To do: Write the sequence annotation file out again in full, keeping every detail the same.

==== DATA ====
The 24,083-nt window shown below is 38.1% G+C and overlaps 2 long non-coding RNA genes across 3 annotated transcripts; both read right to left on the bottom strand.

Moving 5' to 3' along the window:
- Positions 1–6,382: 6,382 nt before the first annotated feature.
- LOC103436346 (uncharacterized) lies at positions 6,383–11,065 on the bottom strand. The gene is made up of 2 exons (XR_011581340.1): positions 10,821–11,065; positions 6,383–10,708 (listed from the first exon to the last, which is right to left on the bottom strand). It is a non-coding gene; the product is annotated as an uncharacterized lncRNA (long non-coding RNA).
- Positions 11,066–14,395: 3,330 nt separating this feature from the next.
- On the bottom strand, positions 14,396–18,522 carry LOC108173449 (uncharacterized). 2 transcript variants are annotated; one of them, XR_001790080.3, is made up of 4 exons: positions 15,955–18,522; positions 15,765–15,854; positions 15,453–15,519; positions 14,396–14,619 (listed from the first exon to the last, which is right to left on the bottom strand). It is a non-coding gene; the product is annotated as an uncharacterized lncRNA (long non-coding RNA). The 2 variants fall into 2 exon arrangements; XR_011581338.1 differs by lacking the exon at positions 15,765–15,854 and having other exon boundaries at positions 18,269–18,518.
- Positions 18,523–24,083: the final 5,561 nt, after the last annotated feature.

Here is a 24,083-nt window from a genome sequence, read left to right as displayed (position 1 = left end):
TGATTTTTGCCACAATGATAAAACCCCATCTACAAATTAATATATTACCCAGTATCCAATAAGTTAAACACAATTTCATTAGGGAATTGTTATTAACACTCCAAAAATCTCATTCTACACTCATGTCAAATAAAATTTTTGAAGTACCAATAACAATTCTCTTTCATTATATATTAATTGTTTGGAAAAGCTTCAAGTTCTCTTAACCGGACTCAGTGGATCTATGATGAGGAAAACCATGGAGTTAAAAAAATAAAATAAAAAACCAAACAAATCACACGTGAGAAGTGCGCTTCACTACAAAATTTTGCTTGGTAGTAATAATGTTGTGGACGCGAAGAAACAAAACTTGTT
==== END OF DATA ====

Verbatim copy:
The 24,083-nt window shown below is 38.1% G+C and overlaps 2 long non-coding RNA genes across 3 annotated transcripts; both read right to left on the bottom strand.

Moving 5' to 3' along the window:
- Positions 1–6,382: 6,382 nt before the first annotated feature.
- LOC103436346 (uncharacterized) lies at positions 6,383–11,065 on the bottom strand. The gene is made up of 2 exons (XR_011581340.1): positions 10,821–11,065; positions 6,383–10,708 (listed from the first exon to the last, which is right to left on the bottom strand). It is a non-coding gene; the product is annotated as an uncharacterized lncRNA (long non-coding RNA).
- Positions 11,066–14,395: 3,330 nt separating this feature from the next.
- On the bottom strand, positions 14,396–18,522 carry LOC108173449 (uncharacterized). 2 transcript variants are annotated; one of them, XR_001790080.3, is made up of 4 exons: positions 15,955–18,522; positions 15,765–15,854; positions 15,453–15,519; positions 14,396–14,619 (listed from the first exon to the last, which is right to left on the bottom strand). It is a non-coding gene; the product is annotated as an uncharacterized lncRNA (long non-coding RNA). The 2 variants fall into 2 exon arrangements; XR_011581338.1 differs by lacking the exon at positions 15,765–15,854 and having other exon boundaries at positions 18,269–18,518.
- Positions 18,523–24,083: the final 5,561 nt, after the last annotated feature.

Here is a 24,083-nt window from a genome sequence, read left to right as displayed (position 1 = left end):
TGATTTTTGCCACAATGATAAAACCCCATCTACAAATTAATATATTACCCAGTATCCAATAAGTTAAACACAATTTCATTAGGGAATTGTTATTAACACTCCAAAAATCTCATTCTACACTCATGTCAAATAAAATTTTTGAAGTACCAATAACAATTCTCTTTCATTATATATTAATTGTTTGGAAAAGCTTCAAGTTCTCTTAACCGGACTCAGTGGATCTATGATGAGGAAAACCATGGAGTTAAAAAAATAAAATAAAAAACCAAACAAATCACACGTGAGAAGTGCGCTTCACTACAAAATTTTGCTTGGTAGTAATAATGTTGTGGACGCGAAGAAACAAAACTTGTT